Western Herald – Teen attraction to dark literature

Teen attraction to dark literature

By Sam Stachurski
Staff Reporter

A seminar that took place at the Fetzer Center on Friday, Nov. 4 called, “On the Edge: Reading, Teens, Transformations,” discussed what draws teens to “Twilight,” “Harry Potter” and dark literature. A few authors were invited to help with the discussion.

The Kalamazoo Public Library presented “On the Edge” as its 34th annual Youth Literature Seminar. This year’s focus was on dark literature: specifically, what attracts teens to books that can be horrifying and, in some cases, unsettling. Holly Black, author of “The Spiderwick Chronicles,” “Tithe,” and many other novels was one of the authors at the seminar.

“I think that teenagers are not so different from other readers,” said Black. “In part, we are drawn to darkness in books because we get to flirt with danger while remaining totally safe.  For a little while, we can live inside the skin of a detective wrestling with his morality, a monster thirsting for blood, or a killer seeking redemption.”

Black believes people are also drawn to reading about darkness because they have experienced it in our own lives and need to see themselves and their experiences represented in books.

“Teenagers know that the world has darkness in it and whether they have experienced it personally or are reading about it, I think that dark books, just like light ones, have an important place and an important function on our bookshelves,” said Black.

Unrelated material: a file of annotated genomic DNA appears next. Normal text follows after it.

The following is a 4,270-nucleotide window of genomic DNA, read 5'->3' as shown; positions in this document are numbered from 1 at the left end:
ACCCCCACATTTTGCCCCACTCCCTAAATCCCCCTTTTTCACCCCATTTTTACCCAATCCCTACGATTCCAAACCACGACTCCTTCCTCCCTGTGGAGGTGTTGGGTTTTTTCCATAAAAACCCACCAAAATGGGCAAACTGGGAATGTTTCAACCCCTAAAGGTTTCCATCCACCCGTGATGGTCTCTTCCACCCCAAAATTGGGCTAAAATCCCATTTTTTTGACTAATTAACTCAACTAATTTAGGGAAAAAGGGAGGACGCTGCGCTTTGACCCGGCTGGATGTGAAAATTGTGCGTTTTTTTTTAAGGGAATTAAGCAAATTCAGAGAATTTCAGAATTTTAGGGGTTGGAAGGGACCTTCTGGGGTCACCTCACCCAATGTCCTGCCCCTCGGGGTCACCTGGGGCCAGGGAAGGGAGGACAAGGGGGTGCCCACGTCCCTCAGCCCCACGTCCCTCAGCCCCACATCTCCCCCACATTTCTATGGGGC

The discussion led by Black covered the edgy subject matter of popular young adult novels and sexism, misogyny, and strong female characters in teen literature.

“I think that for the most part, writers are people who have a lot of strange interests which might later turn into inspiration,” Black added.

“I might want to know more about con artistry or faerie folklore or competitive eating or living in abandoned spaces underneath cities without any real awareness of how I might use that in a story,” said Black.

“Later, though, I might find that research useful. Books aren’t really an idea, they are a whole bunch of ideas. Ideas about characters and setting and story, all mixed up together.  For my most recent series, ‘The Curse Workers,’ I started out wanting to both tell the story of a kid who’d been raised by drifters and to retell an old French fairy tale, ‘The White Cat.’  Those might not seem like they would go together, but that’s what I started with. What I wound up with was a story about a world where magic is illegal and controlled by the mob.”

Literary agent Barry Goldblatt, Associate Director of IT & Production at Ann Arbor District Library Eli Neiburger and librarians Cindy Dobrez and Lynn Rutan were also guest speakers at the event. Rutan and Dobrez talked about popular recent novels as well as upcoming ones. Goldblatt and Nieburger, on the other hand, discussed the change in content that teens read nowadays and whether or not this genre will continue to be popular in the future.

Marti Fritz of the Kalamazoo Public Library, the teen librarian, said Stewart Fritz coordinated the seminar.

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One Comment to Teen attraction to dark literature
    • Matt Posner
    • Holly Black is right, of course. But it should be said also that we are drawn to read about darkness because it makes for interesting stories. A story needs conflict. Conflict comes from many places, but perhaps the best place is human struggle — clashes of values, clashes over shared desire, people acting wrong-headedly because of their past fears or traumas.

      NYC’s School of the Ages is America’s greatest magic school. It gives you all the conflict you can want, and darkness and light, love and loss. You’ll see.

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